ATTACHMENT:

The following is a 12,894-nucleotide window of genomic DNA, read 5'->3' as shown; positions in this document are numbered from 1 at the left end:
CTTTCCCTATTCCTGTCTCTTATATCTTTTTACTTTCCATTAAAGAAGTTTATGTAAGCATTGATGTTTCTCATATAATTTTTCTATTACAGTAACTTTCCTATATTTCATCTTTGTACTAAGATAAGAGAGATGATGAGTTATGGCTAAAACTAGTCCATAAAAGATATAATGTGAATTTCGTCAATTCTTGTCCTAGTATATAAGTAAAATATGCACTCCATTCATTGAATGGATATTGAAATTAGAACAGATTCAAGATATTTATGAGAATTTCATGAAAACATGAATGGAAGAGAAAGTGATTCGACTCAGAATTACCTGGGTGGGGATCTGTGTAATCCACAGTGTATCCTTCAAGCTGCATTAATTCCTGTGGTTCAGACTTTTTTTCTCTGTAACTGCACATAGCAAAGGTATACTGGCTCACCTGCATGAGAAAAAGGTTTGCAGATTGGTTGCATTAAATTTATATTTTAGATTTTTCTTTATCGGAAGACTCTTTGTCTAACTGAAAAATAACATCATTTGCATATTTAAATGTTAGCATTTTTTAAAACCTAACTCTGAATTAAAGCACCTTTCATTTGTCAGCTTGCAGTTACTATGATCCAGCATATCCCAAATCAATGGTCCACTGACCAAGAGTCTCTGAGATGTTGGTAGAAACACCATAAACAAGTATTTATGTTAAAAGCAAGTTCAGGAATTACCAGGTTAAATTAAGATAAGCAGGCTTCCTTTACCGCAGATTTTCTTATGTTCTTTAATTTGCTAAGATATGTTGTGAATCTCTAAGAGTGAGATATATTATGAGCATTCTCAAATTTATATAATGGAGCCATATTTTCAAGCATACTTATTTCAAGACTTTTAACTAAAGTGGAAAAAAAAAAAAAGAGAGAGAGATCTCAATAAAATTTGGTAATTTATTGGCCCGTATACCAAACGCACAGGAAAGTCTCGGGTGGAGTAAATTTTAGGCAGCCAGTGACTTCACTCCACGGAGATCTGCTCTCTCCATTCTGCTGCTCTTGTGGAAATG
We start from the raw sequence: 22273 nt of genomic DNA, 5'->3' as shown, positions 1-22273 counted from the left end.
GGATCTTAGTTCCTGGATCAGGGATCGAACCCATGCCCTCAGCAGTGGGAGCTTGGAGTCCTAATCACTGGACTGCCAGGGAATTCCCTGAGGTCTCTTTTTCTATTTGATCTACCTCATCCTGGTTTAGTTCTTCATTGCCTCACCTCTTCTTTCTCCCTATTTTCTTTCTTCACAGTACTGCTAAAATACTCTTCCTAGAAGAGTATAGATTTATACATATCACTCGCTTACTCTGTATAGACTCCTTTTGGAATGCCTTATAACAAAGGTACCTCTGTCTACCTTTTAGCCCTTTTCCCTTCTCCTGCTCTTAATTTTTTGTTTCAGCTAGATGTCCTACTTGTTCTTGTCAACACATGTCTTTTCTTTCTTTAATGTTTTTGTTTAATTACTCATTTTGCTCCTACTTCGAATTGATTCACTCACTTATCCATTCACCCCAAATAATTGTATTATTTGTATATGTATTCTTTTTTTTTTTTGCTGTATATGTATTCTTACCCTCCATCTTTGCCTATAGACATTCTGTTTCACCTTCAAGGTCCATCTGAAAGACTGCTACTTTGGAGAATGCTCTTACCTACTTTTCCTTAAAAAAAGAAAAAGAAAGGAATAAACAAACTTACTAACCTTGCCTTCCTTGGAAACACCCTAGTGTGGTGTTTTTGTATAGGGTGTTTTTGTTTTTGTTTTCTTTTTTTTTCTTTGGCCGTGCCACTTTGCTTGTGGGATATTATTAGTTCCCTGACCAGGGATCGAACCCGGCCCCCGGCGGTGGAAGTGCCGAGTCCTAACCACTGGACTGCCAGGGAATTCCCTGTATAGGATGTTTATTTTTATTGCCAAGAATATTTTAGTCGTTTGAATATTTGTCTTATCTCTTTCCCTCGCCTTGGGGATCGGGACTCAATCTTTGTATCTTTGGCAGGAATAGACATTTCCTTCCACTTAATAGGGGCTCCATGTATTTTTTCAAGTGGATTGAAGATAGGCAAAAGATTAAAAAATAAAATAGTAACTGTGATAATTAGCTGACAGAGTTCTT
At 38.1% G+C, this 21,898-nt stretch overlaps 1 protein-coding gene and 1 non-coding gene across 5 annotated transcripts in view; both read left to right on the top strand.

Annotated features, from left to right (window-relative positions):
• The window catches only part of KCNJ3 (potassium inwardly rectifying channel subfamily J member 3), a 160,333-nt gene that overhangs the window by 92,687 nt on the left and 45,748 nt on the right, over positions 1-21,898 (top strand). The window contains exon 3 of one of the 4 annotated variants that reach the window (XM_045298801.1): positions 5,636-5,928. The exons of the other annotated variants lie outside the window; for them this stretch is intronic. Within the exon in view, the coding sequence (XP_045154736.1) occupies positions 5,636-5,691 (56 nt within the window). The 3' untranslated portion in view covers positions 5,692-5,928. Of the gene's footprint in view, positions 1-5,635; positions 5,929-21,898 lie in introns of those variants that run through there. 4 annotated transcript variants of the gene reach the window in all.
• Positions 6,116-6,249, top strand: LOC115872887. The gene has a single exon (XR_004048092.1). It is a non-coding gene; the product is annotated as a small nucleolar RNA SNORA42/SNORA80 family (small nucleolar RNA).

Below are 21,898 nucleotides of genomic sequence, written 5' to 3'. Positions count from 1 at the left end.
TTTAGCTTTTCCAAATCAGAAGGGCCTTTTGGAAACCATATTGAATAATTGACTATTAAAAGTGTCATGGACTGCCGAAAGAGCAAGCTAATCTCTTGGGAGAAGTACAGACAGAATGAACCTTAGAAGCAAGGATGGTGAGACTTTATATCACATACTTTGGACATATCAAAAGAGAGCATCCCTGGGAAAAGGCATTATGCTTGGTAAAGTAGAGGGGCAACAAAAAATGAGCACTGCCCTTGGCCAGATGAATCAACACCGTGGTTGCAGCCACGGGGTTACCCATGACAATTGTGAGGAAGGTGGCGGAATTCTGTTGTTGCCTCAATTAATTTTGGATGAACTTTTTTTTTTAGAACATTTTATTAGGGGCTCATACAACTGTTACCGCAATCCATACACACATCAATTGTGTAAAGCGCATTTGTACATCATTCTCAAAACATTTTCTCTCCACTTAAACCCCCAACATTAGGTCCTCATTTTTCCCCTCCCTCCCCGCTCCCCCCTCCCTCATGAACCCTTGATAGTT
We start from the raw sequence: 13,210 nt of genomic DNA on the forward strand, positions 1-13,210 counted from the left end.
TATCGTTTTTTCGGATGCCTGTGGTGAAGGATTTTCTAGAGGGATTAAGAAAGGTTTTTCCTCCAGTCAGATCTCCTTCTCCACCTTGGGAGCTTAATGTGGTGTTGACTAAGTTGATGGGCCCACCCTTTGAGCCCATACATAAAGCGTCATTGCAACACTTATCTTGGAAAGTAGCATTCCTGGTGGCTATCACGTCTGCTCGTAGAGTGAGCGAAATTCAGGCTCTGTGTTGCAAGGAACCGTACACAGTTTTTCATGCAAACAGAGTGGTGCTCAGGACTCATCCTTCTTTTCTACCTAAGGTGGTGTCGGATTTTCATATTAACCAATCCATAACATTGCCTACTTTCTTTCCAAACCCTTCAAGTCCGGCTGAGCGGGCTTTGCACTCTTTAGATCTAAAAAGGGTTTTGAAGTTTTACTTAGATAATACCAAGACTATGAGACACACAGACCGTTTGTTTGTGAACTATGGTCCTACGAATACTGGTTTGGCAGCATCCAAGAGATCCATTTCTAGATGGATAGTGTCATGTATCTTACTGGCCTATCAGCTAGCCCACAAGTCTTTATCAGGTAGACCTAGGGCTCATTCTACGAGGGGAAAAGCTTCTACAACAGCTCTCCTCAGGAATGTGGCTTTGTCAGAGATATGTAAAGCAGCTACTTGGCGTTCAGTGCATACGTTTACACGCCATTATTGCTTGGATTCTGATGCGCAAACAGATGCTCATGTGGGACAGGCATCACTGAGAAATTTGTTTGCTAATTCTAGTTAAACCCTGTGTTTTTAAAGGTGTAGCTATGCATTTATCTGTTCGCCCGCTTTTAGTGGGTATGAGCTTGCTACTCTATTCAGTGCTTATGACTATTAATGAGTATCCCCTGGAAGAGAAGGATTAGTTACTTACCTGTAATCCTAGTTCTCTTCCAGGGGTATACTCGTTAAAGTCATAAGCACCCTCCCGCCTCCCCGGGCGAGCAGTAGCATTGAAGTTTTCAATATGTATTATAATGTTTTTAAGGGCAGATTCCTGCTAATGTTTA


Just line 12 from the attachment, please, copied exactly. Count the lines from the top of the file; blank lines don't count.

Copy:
TATCGTTTTTTCGGATGCCTGTGGTGAAGGATTTTCTAGAGGGATTAAGAAAGGTTTTTCCTCCAGTCAGATCTCCTTCTCCACCTTGGGAGCTTAATGTGGTGTTGACTAAGTTGATGGGCCCACCCTTTGAGCCCATACATAAAGCGTCATTGCAACACTTATCTTGGAAAGTAGCATTCCTGGTGGCTATCACGTCTGCTCGTAGAGTGAGCGAAATTCAGGCTCTGTGTTGCAAGGAACCGTACACAGTTTTTCATGCAAACAGAGTGGTGCTCAGGACTCATCCTTCTTTTCTACCTAAGGTGGTGTCGGATTTTCATATTAACCAATCCATAACATTGCCTACTTTCTTTCCAAACCCTTCAAGTCCGGCTGAGCGGGCTTTGCACTCTTTAGATCTAAAAAGGGTTTTGAAGTTTTACTTAGATAATACCAAGACTATGAGACACACAGACCGTTTGTTTGTGAACTATGGTCCTACGAATACTGGTTTGGCAGCATCCAAGAGATCCATTTCTAGATGGATAGTGTCATGTATCTTACTGGCCTATCAGCTAGCCCACAAGTCTTTATCAGGTAGACCTAGGGCTCATTCTACGAGGGGAAAAGCTTCTACAACAGCTCTCCTCAGGAATGTGGCTTTGTCAGAGATATGTAAAGCAGCTACTTGGCGTTCAGTGCATACGTTTACACGCCATTATTGCTTGGATTCTGATGCGCAAACAGATGCTCATGTGGGACAGGCATCACTGAGAAATTTGTTTGCTAATTCTAGTTAAACCCTGTGTTTTTAAAGGTGTAGCTATGCATTTATCTGTTCGCCCGCTTTTAGTGGGTATGAGCTTGCTACTCTATTCAGTGCTTATGACTATTAATGAGTATCCCCTGGAAGAGAAGGATTAGTTACTTACCTGTAATCCTAGTTCTCTTCCAGGGGTATACTCGTTAAAGTCATAAGCACCCTCCCGCCTCCCCGGGCGAGCAGTAGCATTGAAGTTTTCAATATGTATTATAATGTTTTTAAGGGCAGATTCCTGCTAATGTTTA